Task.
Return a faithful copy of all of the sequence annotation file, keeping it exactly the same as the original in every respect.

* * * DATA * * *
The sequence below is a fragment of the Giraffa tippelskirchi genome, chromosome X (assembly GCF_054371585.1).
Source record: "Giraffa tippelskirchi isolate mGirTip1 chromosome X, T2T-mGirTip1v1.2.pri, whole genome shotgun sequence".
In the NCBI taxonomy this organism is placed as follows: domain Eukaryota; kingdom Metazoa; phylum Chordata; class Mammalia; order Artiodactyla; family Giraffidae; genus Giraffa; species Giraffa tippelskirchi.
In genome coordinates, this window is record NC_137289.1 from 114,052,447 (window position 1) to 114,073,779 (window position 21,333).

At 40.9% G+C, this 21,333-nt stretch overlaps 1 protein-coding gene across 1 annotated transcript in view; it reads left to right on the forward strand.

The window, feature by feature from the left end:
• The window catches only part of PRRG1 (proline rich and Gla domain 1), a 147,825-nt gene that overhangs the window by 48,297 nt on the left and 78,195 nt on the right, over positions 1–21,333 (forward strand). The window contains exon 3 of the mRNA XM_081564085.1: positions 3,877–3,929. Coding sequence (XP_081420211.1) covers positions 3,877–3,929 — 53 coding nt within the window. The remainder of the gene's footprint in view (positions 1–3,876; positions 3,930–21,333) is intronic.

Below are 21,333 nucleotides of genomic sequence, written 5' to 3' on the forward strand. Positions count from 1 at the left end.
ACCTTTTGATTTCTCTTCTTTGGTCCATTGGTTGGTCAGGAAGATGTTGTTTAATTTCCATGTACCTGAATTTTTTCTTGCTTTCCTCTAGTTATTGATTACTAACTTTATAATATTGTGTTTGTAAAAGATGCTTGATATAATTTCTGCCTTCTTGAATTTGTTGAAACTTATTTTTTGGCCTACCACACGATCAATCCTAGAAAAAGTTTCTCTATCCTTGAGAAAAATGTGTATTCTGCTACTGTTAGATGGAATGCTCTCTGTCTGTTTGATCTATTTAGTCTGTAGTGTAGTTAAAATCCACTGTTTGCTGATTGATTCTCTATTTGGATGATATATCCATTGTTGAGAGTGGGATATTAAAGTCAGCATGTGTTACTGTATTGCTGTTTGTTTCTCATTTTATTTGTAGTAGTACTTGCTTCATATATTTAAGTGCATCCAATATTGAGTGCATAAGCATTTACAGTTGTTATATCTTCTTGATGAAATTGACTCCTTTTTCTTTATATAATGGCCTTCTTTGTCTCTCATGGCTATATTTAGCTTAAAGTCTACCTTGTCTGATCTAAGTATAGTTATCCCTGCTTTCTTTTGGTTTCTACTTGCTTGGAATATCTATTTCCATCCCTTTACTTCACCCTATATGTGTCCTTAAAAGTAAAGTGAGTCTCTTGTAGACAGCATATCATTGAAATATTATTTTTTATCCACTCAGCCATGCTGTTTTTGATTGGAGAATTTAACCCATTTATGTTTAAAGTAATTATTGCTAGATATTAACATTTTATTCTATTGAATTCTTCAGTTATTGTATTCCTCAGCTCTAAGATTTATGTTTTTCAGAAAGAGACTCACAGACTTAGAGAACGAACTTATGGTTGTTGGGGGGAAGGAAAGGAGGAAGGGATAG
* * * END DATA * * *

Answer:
The sequence below is a fragment of the Giraffa tippelskirchi genome, chromosome X (assembly GCF_054371585.1).
Source record: "Giraffa tippelskirchi isolate mGirTip1 chromosome X, T2T-mGirTip1v1.2.pri, whole genome shotgun sequence".
In the NCBI taxonomy this organism is placed as follows: domain Eukaryota; kingdom Metazoa; phylum Chordata; class Mammalia; order Artiodactyla; family Giraffidae; genus Giraffa; species Giraffa tippelskirchi.
In genome coordinates, this window is record NC_137289.1 from 114,052,447 (window position 1) to 114,073,779 (window position 21,333).

At 40.9% G+C, this 21,333-nt stretch overlaps 1 protein-coding gene across 1 annotated transcript in view; it reads left to right on the forward strand.

The window, feature by feature from the left end:
• The window catches only part of PRRG1 (proline rich and Gla domain 1), a 147,825-nt gene that overhangs the window by 48,297 nt on the left and 78,195 nt on the right, over positions 1–21,333 (forward strand). The window contains exon 3 of the mRNA XM_081564085.1: positions 3,877–3,929. Coding sequence (XP_081420211.1) covers positions 3,877–3,929 — 53 coding nt within the window. The remainder of the gene's footprint in view (positions 1–3,876; positions 3,930–21,333) is intronic.

Below are 21,333 nucleotides of genomic sequence, written 5' to 3' on the forward strand. Positions count from 1 at the left end.
ACCTTTTGATTTCTCTTCTTTGGTCCATTGGTTGGTCAGGAAGATGTTGTTTAATTTCCATGTACCTGAATTTTTTCTTGCTTTCCTCTAGTTATTGATTACTAACTTTATAATATTGTGTTTGTAAAAGATGCTTGATATAATTTCTGCCTTCTTGAATTTGTTGAAACTTATTTTTTGGCCTACCACACGATCAATCCTAGAAAAAGTTTCTCTATCCTTGAGAAAAATGTGTATTCTGCTACTGTTAGATGGAATGCTCTCTGTCTGTTTGATCTATTTAGTCTGTAGTGTAGTTAAAATCCACTGTTTGCTGATTGATTCTCTATTTGGATGATATATCCATTGTTGAGAGTGGGATATTAAAGTCAGCATGTGTTACTGTATTGCTGTTTGTTTCTCATTTTATTTGTAGTAGTACTTGCTTCATATATTTAAGTGCATCCAATATTGAGTGCATAAGCATTTACAGTTGTTATATCTTCTTGATGAAATTGACTCCTTTTTCTTTATATAATGGCCTTCTTTGTCTCTCATGGCTATATTTAGCTTAAAGTCTACCTTGTCTGATCTAAGTATAGTTATCCCTGCTTTCTTTTGGTTTCTACTTGCTTGGAATATCTATTTCCATCCCTTTACTTCACCCTATATGTGTCCTTAAAAGTAAAGTGAGTCTCTTGTAGACAGCATATCATTGAAATATTATTTTTTATCCACTCAGCCATGCTGTTTTTGATTGGAGAATTTAACCCATTTATGTTTAAAGTAATTATTGCTAGATATTAACATTTTATTCTATTGAATTCTTCAGTTATTGTATTCCTCAGCTCTAAGATTTATGTTTTTCAGAAAGAGACTCACAGACTTAGAGAACGAACTTATGGTTGTTGGGGGGAAGGAAAGGAGGAAGGGATAG